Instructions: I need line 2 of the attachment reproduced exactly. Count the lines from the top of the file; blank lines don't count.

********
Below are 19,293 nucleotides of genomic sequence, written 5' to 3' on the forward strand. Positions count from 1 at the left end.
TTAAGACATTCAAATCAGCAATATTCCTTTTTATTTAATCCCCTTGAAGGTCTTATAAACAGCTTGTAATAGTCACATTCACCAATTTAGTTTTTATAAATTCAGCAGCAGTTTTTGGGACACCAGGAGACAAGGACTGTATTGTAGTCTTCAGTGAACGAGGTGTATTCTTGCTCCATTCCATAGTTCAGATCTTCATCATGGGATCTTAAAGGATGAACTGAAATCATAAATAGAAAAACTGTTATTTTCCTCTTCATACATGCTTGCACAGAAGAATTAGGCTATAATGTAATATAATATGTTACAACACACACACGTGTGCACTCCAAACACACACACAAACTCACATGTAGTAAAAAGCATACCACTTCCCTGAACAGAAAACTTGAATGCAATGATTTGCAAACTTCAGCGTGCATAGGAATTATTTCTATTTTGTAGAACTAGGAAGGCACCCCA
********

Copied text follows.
TTAAGACATTCAAATCAGCAATATTCCTTTTTATTTAATCCCCTTGAAGGTCTTATAAACAGCTTGTAATAGTCACATTCACCAATTTAGTTTTTATAAATTCAGCAGCAGTTTTTGGGACACCAGGAGACAAGGACTGTATTGTAGTCTTCAGTGAACGAGGTGTATTCTTGCTCCATTCCATAGTTCAGATCTTCATCATGGGATCTTAAAGGATGAACTGAAATCATAAATAGAAAAACTGTTATTTTCCTCTTCATACATGCTTGCACAGAAGAATTAGGCTATAATGTAATATAATATGTTACAACACACACACGTGTGCACTCCAAACACACACACAAACTCACATGTAGTAAAAAGCATACCACTTCCCTGAACAGAAAACTTGAATGCAATGATTTGCAAACTTCAGCGTGCATAGGAATTATTTCTATTTTGTAGAACTAGGAAGGCACCCCA